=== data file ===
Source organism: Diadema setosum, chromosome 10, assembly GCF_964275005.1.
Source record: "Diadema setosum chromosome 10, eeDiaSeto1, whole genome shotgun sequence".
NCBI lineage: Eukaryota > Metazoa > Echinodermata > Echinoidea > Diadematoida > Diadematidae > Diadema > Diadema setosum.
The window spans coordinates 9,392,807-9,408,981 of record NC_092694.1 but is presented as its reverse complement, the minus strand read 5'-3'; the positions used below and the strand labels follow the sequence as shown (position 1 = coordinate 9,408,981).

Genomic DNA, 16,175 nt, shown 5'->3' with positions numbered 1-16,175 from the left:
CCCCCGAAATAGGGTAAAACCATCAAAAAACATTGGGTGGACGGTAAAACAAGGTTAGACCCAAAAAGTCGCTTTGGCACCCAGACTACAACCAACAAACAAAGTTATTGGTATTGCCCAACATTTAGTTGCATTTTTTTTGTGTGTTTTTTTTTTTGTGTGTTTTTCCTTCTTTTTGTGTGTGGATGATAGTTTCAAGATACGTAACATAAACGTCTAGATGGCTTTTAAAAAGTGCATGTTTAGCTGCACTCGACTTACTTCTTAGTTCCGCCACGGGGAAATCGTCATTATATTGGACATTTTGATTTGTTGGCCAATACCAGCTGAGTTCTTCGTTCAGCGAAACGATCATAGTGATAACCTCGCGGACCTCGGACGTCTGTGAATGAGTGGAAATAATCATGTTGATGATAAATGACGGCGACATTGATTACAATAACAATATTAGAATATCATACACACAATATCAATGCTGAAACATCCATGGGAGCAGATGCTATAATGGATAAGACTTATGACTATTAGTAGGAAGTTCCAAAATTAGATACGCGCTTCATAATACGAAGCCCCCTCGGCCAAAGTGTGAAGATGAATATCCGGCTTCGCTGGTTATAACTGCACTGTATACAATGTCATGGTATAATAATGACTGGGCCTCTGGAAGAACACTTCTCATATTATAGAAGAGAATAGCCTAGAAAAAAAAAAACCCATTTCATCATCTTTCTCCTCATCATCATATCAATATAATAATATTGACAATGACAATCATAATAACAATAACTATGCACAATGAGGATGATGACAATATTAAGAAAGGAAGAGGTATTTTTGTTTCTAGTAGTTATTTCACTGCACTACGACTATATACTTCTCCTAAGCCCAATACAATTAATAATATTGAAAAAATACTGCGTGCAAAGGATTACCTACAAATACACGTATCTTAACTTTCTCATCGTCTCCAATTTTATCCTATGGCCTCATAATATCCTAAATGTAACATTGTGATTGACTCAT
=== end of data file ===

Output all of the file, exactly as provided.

Source organism: Diadema setosum, chromosome 10, assembly GCF_964275005.1.
Source record: "Diadema setosum chromosome 10, eeDiaSeto1, whole genome shotgun sequence".
NCBI lineage: Eukaryota > Metazoa > Echinodermata > Echinoidea > Diadematoida > Diadematidae > Diadema > Diadema setosum.
The window spans coordinates 9,392,807-9,408,981 of record NC_092694.1 but is presented as its reverse complement, the minus strand read 5'-3'; the positions used below and the strand labels follow the sequence as shown (position 1 = coordinate 9,408,981).

Genomic DNA, 16,175 nt, shown 5'->3' with positions numbered 1-16,175 from the left:
CCCCCGAAATAGGGTAAAACCATCAAAAAACATTGGGTGGACGGTAAAACAAGGTTAGACCCAAAAAGTCGCTTTGGCACCCAGACTACAACCAACAAACAAAGTTATTGGTATTGCCCAACATTTAGTTGCATTTTTTTTGTGTGTTTTTTTTTTTGTGTGTTTTTCCTTCTTTTTGTGTGTGGATGATAGTTTCAAGATACGTAACATAAACGTCTAGATGGCTTTTAAAAAGTGCATGTTTAGCTGCACTCGACTTACTTCTTAGTTCCGCCACGGGGAAATCGTCATTATATTGGACATTTTGATTTGTTGGCCAATACCAGCTGAGTTCTTCGTTCAGCGAAACGATCATAGTGATAACCTCGCGGACCTCGGACGTCTGTGAATGAGTGGAAATAATCATGTTGATGATAAATGACGGCGACATTGATTACAATAACAATATTAGAATATCATACACACAATATCAATGCTGAAACATCCATGGGAGCAGATGCTATAATGGATAAGACTTATGACTATTAGTAGGAAGTTCCAAAATTAGATACGCGCTTCATAATACGAAGCCCCCTCGGCCAAAGTGTGAAGATGAATATCCGGCTTCGCTGGTTATAACTGCACTGTATACAATGTCATGGTATAATAATGACTGGGCCTCTGGAAGAACACTTCTCATATTATAGAAGAGAATAGCCTAGAAAAAAAAAAACCCATTTCATCATCTTTCTCCTCATCATCATATCAATATAATAATATTGACAATGACAATCATAATAACAATAACTATGCACAATGAGGATGATGACAATATTAAGAAAGGAAGAGGTATTTTTGTTTCTAGTAGTTATTTCACTGCACTACGACTATATACTTCTCCTAAGCCCAATACAATTAATAATATTGAAAAAATACTGCGTGCAAAGGATTACCTACAAATACACGTATCTTAACTTTCTCATCGTCTCCAATTTTATCCTATGGCCTCATAATATCCTAAATGTAACATTGTGATTGACTCAT